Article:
DETROIT – “Shame on Tenet Health Care” is the message of radio ads released today in Detroit and Dallas by the Michigan Nurses Association. The advertisements inform the public that executives at Tenet Detroit Medical Center (Tenet DMC) cut spending on charity care by 98 percent between 2013 and 2016.
“Executives in Dallas have abandoned needy patients in Detroit,” said Sara Wallenfang, MNA’s associate executive director for professional and member relations. “Tenet pledged to remember the needy when they bought DMC in 2013. They have either forgotten their promise – or they never intended to keep it in the first place.”
“Show us the numbers,” said Charles Thomas, a Detroit resident and board member of Michigan United, a community organization based in Detroit and Kalamazoo. “It’s a shame what this company in Texas has done to the city of Detroit. If Tenet has a different story to tell, they’ve got to show us an audit, not a blank page on a website.”
As a condition of its purchase of Detroit Medical Center, Tenet DMC is required to maintain existing policies on charity care and report annually to Legacy DMC, a body of physicians and community leaders. The annual report includes an exhibit on “Indigent and Low Income Care.” It is posted as a single sheet on the website of Michigan’s Attorney General, blank except for a title and this statement: “All information in this Exhibit A is confidential information and may not be disclosed to the public.”
According to publicly-available data submitted by Tenet DMC to the Center for Medicare and Medicaid Services (CMS), however, charity care spending at the company’s acute care hospitals in the Detroit area dropped by 98 percent from 2013 to 2016.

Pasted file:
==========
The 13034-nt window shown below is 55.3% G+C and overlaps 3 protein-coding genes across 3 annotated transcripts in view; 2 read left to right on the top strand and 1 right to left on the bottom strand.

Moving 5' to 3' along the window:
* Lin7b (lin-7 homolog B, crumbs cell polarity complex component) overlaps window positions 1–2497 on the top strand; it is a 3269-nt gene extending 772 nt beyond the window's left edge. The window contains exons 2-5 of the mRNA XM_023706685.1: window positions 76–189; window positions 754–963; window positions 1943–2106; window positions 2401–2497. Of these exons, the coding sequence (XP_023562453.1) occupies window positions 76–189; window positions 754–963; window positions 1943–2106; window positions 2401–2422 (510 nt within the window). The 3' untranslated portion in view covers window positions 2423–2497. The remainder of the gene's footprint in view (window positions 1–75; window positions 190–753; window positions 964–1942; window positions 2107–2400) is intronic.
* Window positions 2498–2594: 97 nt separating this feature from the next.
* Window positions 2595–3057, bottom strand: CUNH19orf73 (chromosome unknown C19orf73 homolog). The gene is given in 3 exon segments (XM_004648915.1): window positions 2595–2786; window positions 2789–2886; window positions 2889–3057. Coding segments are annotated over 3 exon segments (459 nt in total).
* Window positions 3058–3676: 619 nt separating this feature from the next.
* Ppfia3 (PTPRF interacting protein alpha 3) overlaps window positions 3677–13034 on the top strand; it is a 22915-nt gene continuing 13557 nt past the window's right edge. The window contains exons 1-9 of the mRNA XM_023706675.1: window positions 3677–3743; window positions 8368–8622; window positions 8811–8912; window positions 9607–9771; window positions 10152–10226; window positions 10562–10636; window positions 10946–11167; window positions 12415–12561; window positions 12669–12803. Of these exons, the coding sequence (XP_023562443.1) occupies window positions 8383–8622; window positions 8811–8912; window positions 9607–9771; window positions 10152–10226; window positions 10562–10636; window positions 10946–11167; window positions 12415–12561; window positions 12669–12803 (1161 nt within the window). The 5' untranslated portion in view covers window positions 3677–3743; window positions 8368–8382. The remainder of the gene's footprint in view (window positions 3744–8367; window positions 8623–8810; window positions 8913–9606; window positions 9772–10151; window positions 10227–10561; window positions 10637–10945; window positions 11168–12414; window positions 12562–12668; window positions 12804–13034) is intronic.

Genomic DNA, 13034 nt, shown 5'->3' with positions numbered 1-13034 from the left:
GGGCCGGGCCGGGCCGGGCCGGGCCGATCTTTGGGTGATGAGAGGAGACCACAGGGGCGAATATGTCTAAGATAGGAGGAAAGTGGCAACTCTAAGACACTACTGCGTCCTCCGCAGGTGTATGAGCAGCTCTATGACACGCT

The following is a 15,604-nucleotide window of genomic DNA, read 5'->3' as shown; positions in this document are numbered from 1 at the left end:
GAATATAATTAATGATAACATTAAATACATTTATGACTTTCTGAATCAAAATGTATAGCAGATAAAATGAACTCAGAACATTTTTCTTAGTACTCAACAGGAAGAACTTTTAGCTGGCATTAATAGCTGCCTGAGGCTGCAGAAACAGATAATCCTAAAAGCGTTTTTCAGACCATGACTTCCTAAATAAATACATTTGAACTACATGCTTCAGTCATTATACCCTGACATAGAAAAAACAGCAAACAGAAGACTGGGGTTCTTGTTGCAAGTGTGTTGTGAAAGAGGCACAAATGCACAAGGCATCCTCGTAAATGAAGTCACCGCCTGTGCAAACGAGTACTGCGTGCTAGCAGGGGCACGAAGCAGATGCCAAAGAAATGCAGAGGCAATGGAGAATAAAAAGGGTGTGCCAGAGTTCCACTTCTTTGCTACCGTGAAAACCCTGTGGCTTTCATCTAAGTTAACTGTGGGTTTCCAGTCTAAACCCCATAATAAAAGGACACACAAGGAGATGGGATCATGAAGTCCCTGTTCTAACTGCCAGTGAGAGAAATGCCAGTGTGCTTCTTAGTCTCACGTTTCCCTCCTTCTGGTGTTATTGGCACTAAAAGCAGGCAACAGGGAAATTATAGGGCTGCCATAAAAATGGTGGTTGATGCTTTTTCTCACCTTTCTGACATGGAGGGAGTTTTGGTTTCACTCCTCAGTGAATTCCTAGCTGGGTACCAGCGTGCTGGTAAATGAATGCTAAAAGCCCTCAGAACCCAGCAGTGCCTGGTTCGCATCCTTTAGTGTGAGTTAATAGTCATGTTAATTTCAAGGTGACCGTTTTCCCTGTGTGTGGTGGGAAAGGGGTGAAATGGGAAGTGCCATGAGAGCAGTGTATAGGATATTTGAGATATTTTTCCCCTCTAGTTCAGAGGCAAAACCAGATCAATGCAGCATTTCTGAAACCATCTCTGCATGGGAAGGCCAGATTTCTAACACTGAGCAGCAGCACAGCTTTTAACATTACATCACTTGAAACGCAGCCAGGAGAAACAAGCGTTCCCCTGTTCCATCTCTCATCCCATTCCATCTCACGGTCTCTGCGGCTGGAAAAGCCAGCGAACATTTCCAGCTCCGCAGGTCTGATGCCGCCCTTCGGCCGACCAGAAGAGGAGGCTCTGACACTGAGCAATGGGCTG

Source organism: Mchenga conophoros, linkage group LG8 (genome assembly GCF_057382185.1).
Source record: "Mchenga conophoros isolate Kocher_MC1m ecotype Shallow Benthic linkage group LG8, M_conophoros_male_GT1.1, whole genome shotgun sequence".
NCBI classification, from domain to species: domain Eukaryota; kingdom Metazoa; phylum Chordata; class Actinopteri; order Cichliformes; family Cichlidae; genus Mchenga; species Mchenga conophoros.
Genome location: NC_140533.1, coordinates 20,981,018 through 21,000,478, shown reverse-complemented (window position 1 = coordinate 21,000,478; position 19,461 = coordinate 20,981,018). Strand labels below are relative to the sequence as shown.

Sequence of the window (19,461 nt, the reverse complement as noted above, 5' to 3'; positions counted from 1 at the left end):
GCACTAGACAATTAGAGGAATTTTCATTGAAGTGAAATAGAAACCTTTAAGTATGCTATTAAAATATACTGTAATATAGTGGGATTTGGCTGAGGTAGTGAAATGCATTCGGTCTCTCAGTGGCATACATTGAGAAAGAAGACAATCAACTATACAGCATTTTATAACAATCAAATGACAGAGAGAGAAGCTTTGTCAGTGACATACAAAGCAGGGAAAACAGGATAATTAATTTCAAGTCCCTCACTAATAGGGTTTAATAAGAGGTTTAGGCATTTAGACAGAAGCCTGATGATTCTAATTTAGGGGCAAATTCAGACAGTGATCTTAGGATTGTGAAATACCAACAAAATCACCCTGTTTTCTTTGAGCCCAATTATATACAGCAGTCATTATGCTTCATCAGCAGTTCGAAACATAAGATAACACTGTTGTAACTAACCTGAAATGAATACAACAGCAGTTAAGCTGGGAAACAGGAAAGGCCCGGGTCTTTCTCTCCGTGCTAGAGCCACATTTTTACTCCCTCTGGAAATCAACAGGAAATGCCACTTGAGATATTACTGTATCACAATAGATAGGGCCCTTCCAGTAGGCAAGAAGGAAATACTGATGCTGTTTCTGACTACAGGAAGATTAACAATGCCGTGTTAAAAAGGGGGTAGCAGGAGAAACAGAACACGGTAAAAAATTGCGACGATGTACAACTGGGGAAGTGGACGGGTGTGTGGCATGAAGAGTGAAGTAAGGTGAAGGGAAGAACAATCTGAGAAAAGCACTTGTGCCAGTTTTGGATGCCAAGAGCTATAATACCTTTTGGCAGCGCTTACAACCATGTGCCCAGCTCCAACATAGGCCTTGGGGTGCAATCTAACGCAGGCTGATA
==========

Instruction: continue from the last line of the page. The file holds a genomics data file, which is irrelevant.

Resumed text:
In 2013 – the year DMC was acquired by Dallas-based Tenet Health Care – DMC spent $22.9 million on charity care in acute care facilities. Three years later, according to reports filed by Tenet DMC with CMS, that figure had dropped by 98 percent, to just $474,000.
“We worked hard to get a commitment, in writing, that charity care would still be available in our community when the Detroit Medical Center was sold to a private, for-profit company,” said Marjorie Mitchell, Executive Director of the Michigan Universal Health Care Access Network (MICHUHCAN). “It’s alarming to see that Tenet DMC has reduced their spending to near zero. That certainly doesn’t match the need in our community; in the city of Detroit alone, we have nearly 50,000 people without health insurance.”
MNA first released data on the dramatic decline in Tenet DMC’s spending on charity care last month, with specific citations to data compiled by the Center for Medicare and Medicaid Services. Tenet responded with a press release containing no sources or citations. The company has also declined to make available its report on “Indigent and Low Income Care,” as filed with Legacy DMC.
“Nurses in Michigan believe every person deserves health care, regardless of income,” said Wallenfang. “We’re taking this message to the airwaves because the public has a right to know when a major health care provider like Tenet DMC is failing to help those who need it most.”
The “Shame on Tenet” radio ads and scripts available here: http://bit.ly/TenetRadio
Nurses at Huron Valley-Sinai Hospital, a 158-bed facility in Commerce Township that is part of Tenet DMC, voted to form a union as an affiliate of the Michigan Nurses Association in March of 2016. Huron Valley nurses, who are in the process of negotiating a first contract agreement with Tenet DMC, have identified safe staffing and quality patient care as top bargaining priorities.
The Professional Nurses Association of Huron Valley-Sinai Hospital (PNA-HVSH) represents 350 RNs at Huron Valley-Sinai Hospital. The Michigan Nurses Association (MNA) is the largest, most effective union for registered nurses in Michigan, advocating for nurses and their patients at the State Capitol, in the community, and at the bargaining table.